Wednesday, December 07, 2016
Gateway to Sikhism

Fateh Singh Ahluvalia
Leader of the Ahluvalia Misl and the Dal Khalsa (d. 1836)

Son of Bhag Singh, and a grand-nephew of Jassa Singh Ahluvalia, leader of the Ahluvalia misl and of the Dal Khalsa, who in 1758 proclaimed the sovereignty of the Sikhs in the Punjab. Fateh Singh succeeded to the Ahluvalia chiefship in 1801. He was the chosen companion of Maharaja Ranjit Singh, with whom he in 1802 exchanged turbans in a permanent bond of brotherhood. Fateh Singh took part in almost all the early campaigns of Ranjit Singh - Kasur (1802-03), Malva (1806-08), Kangra (1809), Multan (1818), Kashmir (1819) and Mankera (1821). He fought in the battle of Haidru (1813) and held command in the Bhimbar, Rajauri and Bahawalpur expeditions. In 1806, Fateh Singh acted as the plenipotentiary of Ranjit Singh and signed the first Anglo-Sikh treaty with Lord Lake at the time when the Maratha chief, Jasvant Rao Holkar, had sought shelter in the Punjab.

Close association with the ruler of Lahore brought Fateh Singh ample rewards. The Maharaja had bestowed upon him the districts of Dakha, Kot, Jagraoh, Talvandi, Naraingarh and Raipur after his Malva campaigns. He possessed extensive territories on both sides of the Sutlej yielding an annual revenue of 1,76,000 rupees in 1808; in 1836, his territories were estimated to be worth 1,600,000 rupees annually.

The cordiality between the two chiefs was strained by Fateh Singh's direct communications with the British over the question of Bhirog and Kotla chiefships, the construction by him of a strong citadel at Isru and his constant pleas for British protection. Feeling unsafe at Lahore, Fateh Singh fled across the river in 1825 to his Sutlej territory and sought British protection. Ranjit Singh promptly seized his trans-Sutlej possessions, but showed willingness to forgive him if he returned to Lahore.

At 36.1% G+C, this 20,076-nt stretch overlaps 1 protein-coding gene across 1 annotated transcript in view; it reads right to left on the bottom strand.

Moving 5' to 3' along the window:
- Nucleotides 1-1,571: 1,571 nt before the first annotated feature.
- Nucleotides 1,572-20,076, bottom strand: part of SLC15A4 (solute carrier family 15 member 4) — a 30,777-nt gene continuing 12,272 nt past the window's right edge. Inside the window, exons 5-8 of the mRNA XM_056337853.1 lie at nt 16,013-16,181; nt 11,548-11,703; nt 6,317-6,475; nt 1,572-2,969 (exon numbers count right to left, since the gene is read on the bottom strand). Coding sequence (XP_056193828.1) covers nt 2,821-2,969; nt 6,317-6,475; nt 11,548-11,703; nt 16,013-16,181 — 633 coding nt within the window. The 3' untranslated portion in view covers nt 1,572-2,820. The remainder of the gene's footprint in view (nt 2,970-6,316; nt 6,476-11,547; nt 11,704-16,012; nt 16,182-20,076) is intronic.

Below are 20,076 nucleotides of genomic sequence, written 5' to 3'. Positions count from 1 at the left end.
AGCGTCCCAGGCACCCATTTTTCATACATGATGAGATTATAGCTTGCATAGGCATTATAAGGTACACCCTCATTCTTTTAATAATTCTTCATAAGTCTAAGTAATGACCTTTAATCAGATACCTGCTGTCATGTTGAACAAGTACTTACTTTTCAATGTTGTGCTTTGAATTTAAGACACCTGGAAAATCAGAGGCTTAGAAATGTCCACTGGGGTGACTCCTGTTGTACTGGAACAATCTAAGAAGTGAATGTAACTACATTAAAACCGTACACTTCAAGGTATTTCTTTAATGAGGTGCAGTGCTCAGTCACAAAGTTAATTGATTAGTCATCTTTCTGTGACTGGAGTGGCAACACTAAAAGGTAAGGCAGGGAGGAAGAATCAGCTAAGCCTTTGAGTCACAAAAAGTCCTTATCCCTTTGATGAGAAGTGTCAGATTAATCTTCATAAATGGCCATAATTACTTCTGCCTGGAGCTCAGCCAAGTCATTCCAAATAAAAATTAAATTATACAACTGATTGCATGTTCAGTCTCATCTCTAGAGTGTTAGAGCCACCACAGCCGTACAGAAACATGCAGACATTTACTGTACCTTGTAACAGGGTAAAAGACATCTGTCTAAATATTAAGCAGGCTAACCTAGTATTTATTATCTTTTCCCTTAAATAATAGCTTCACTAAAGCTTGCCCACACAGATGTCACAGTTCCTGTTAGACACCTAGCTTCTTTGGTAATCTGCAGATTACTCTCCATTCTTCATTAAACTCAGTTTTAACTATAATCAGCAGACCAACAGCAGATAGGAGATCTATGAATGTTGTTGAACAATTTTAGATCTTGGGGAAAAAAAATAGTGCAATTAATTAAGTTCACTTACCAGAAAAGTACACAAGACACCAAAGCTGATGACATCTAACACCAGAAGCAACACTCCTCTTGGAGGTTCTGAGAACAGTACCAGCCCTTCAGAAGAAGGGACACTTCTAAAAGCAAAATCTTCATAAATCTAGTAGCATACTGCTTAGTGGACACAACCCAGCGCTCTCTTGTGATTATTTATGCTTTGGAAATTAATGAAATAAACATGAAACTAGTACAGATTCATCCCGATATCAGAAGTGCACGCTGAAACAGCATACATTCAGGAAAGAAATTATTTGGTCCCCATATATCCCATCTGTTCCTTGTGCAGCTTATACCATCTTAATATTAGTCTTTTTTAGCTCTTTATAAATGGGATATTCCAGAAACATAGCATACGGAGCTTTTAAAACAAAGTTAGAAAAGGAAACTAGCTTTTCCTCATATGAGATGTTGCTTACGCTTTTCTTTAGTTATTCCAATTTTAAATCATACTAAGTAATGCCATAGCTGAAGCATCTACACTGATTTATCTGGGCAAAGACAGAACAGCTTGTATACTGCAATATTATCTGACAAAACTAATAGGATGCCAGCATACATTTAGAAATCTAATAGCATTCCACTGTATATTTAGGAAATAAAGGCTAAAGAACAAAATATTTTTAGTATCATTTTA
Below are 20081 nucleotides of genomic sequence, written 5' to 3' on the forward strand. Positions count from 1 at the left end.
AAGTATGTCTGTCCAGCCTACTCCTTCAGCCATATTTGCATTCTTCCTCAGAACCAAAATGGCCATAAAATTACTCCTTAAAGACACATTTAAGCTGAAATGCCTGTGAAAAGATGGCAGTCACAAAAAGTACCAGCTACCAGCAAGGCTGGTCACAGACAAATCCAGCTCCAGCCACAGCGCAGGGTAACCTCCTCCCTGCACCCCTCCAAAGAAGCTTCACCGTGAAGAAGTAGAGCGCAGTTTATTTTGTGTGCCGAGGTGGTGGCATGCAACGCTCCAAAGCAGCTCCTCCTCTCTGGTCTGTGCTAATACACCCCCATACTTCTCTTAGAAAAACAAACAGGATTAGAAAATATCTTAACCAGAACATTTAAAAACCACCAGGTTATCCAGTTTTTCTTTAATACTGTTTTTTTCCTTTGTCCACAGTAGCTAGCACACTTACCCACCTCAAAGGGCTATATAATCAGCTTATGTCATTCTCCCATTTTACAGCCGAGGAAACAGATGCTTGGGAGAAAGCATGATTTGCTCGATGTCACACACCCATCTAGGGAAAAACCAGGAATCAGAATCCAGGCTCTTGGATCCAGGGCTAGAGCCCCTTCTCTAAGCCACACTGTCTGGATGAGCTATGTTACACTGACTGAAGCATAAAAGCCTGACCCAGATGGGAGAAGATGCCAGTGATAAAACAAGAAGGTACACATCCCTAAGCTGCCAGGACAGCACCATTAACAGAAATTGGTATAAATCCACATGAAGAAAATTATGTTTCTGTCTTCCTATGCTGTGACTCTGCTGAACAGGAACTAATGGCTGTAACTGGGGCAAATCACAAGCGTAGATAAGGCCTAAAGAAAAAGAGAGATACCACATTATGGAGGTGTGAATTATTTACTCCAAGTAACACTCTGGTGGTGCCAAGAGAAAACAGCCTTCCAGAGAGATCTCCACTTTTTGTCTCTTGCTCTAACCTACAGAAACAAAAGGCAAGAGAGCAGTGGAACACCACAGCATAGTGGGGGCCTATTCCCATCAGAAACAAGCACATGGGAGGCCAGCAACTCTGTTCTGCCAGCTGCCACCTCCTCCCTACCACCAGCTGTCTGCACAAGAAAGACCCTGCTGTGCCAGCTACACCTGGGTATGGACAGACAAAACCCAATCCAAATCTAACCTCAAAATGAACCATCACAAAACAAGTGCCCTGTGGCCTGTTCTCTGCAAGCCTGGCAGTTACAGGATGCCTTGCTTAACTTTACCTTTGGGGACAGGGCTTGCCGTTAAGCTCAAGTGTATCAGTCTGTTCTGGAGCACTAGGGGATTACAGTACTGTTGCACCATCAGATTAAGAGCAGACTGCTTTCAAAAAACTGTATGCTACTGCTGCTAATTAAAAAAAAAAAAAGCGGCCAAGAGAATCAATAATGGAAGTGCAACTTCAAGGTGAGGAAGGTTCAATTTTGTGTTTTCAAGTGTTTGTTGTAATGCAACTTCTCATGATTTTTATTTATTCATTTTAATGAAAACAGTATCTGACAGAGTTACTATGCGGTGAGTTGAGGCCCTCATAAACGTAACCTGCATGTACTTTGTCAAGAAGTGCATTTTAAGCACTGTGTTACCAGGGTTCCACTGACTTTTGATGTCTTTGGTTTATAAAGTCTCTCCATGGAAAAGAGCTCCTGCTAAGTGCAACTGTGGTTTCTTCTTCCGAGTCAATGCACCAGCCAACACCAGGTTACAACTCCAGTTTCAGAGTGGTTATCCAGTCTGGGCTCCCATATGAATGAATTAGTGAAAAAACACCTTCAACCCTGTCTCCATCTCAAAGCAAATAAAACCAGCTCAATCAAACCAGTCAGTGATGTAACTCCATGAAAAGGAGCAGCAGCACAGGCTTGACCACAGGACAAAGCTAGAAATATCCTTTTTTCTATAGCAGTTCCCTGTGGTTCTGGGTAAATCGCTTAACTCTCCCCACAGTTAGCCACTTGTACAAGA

The rift between the Allluvalia chief and Maharaja of Lahore was, however, soon repaired. Fateh Singh returned to Lahore in 1827, and the Maharaja received him with honour restoring to him all his possessions. Later in his life, Fateh Singh lived at Kapurthala where he died in October 1836.

Source: TheSikhEncyclopedia.Com

WorldGurudwaras.com
Worldgurudwaras.com will strive to be most comprehensive directory of Historical Gurudwaras and Non Historical Gurudwaras around the world.

The etymology of the term 'gurdwara' is from the words 'Gur (ਗੁਰ)' (a reference to the Sikh Gurus) and 'Dwara (ਦੁਆਰਾ)' (gateway in Gurmukhi), together meaning 'the gateway through which the Guru could be reached'. Thereafter, all Sikh places of worship came to be known as gurdwaras.
SearchGurbani.com
SearchGurbani.com brings to you a unique and comprehensive approach to explore and experience the word of God. It has the Sri Guru Granth Sahib Ji, Amrit Kirtan Gutka, Bhai Gurdaas Vaaran, Sri Dasam Granth Sahib and Kabit Bhai Gurdas . You can explore these scriptures page by page, by chapter index or search for a keyword. The Reference section includes Mahankosh, Guru Granth Kosh,and exegesis like Faridkot Teeka, Guru Granth Darpan and lot more.
TheSikhEncyclopedia.com
Encyclopedias encapsulate accurate information in a given area of knowledge and have indispensable in an age which the volume and rapidity of social change are making inaccessible much that outside one's immediate domain of concentration.At the time when Sikhism is attracting world wide notice, an online reference work embracing all essential facets of this vibrant faithis a singular contribution to the world of knowledge.
TheSikhEncyclopedia.com